There have been so many studies lately that have looked at the link between driver distraction and car accidents and if you are reading this because you have just had a car accident in Inverclyde then this may be of interest to you. It is not hard to see how a car accident in Inverclyde could be caused by driver distraction – if a driver is not totally concentrating on their driving then surely they are more likely to make mistakes. However, science requires some more proof that this! Studies are needed to find out exactly how the distraction works and what role it can play in a car accident in Inverclyde or in any other part of the country.
There is also a legal element to this situation. If you have been hurt in a car accident in Inverclyde that was not your own fault then you may be able to start a claim for compensation. Accident Advice Helpline is a legal firm that can provide legal help and support with this. Anyone can call them and discuss their case – if they have grounds to start a personal injury claim then Accident Advice Helpline will take it from there.
The science of distraction and a car accident in Inverclyde
There have been many types of studies in many countries which have tried to identify if there is a link between driver distraction (especially on mobile phones) and accidents. Some studies have tried to quantify the risk – this means that they have tried to find out how big the risk is. For example, does talking on a mobile phone double your risk of having a car accident or triple it and so on. Other studies try to work out exactly what type of distraction is causing the problem. Is it visual (seeing), auditory (hearing), cognitive (thinking) or biomechanical (doing)? Other studies have looked at the various aspects of using a mobile phone such as dialling, answering a call and talking and listening.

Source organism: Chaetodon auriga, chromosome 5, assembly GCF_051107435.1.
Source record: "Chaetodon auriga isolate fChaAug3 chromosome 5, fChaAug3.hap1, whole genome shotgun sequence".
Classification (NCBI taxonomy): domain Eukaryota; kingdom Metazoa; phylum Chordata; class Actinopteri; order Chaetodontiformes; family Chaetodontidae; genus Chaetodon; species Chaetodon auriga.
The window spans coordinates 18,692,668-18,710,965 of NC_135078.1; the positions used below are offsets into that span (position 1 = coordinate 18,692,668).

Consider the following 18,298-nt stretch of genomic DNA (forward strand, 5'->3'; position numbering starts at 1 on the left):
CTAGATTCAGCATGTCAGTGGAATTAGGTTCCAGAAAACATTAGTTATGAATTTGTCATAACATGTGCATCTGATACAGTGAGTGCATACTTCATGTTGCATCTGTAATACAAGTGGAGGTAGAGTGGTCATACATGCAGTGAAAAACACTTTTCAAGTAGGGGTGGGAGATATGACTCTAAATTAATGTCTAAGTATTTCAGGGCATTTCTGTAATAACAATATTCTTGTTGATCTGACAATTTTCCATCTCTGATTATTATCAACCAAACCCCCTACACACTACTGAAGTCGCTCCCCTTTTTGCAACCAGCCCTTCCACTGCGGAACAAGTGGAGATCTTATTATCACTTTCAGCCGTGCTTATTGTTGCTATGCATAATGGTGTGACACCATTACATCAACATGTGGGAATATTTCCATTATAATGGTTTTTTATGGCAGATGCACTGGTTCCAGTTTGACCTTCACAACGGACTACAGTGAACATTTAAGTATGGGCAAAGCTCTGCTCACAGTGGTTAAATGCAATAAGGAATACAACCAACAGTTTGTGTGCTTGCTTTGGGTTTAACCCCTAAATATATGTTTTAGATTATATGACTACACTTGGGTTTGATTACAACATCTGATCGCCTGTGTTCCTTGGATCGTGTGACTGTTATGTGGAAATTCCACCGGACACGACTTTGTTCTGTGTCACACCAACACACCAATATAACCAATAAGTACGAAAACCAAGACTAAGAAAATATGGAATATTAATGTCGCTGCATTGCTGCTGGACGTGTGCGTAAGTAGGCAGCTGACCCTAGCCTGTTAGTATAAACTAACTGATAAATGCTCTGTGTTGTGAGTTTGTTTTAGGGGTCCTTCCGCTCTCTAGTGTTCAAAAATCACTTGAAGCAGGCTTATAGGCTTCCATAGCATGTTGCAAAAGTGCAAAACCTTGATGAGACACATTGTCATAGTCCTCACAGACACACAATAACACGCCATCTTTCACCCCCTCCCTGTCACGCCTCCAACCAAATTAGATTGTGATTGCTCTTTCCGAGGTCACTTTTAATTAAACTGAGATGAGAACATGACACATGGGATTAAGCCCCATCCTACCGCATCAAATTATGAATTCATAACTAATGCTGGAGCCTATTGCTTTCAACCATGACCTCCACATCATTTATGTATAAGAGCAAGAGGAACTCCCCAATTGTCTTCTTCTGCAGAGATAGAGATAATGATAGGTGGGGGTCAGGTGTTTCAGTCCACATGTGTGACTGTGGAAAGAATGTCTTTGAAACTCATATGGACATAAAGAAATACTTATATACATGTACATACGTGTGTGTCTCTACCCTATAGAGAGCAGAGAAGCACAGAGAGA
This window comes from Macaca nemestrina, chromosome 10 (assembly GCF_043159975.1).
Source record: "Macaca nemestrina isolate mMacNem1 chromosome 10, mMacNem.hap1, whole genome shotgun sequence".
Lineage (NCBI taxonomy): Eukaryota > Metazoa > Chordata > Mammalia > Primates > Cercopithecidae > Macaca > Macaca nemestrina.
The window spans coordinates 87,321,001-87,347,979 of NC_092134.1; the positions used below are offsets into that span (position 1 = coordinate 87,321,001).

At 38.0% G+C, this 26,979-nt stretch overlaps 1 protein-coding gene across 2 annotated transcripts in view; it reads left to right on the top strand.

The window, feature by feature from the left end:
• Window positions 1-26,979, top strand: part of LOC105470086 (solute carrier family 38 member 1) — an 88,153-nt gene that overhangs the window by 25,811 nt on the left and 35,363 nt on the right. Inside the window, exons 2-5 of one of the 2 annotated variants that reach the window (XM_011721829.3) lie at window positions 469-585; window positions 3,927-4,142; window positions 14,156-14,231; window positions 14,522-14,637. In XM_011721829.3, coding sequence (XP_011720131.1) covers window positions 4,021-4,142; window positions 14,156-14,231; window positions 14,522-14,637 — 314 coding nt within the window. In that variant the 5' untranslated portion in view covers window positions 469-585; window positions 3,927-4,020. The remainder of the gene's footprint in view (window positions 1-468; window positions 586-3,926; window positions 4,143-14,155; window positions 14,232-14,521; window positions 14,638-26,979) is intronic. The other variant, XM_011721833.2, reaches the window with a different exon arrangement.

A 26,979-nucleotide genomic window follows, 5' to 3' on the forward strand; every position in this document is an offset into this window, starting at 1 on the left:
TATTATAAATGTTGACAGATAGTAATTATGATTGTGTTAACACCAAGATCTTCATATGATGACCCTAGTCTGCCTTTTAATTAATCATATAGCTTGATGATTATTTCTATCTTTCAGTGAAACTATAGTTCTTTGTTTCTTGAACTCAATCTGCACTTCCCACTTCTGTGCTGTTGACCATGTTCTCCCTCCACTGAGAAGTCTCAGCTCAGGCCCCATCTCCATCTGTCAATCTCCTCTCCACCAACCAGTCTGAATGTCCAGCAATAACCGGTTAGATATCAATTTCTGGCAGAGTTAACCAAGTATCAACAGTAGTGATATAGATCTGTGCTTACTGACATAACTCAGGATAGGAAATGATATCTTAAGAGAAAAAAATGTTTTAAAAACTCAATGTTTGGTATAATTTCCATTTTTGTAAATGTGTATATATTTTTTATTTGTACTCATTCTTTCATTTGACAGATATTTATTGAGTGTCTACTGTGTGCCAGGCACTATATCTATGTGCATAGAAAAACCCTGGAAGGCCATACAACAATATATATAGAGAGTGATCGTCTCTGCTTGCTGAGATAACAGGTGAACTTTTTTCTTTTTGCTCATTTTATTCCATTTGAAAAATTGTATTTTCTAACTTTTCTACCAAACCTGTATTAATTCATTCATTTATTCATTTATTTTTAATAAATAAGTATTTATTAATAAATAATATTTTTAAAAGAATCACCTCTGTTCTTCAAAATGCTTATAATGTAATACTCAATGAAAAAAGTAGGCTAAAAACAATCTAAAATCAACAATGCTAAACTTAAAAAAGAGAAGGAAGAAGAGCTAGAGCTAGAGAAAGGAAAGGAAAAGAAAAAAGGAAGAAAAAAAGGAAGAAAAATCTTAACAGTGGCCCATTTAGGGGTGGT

These studies have been carried out since the early 1990s. Some have used driving simulators – they put some drivers in a simulator and then distract them with a mobile phone and measure the reactions. This is good, because no-one can get hurt in a driving simulator although it can be questioned whether this actually mimics a real driving experience. Other studies have used a closed road, for example a disused race track or airfield. They give drivers a route to follow and then provide a mobile phone distraction. This is slightly more dangerous for the drivers but is closer to real driving conditions without being on an actual road. Finally, some studies are epidemiological studies which look at information from real accidents.
Call Accident Advice Helpline free on 0800 689 0500 or 0333 500 0993 from a mobile phone for free, no obligation advice about making a claim.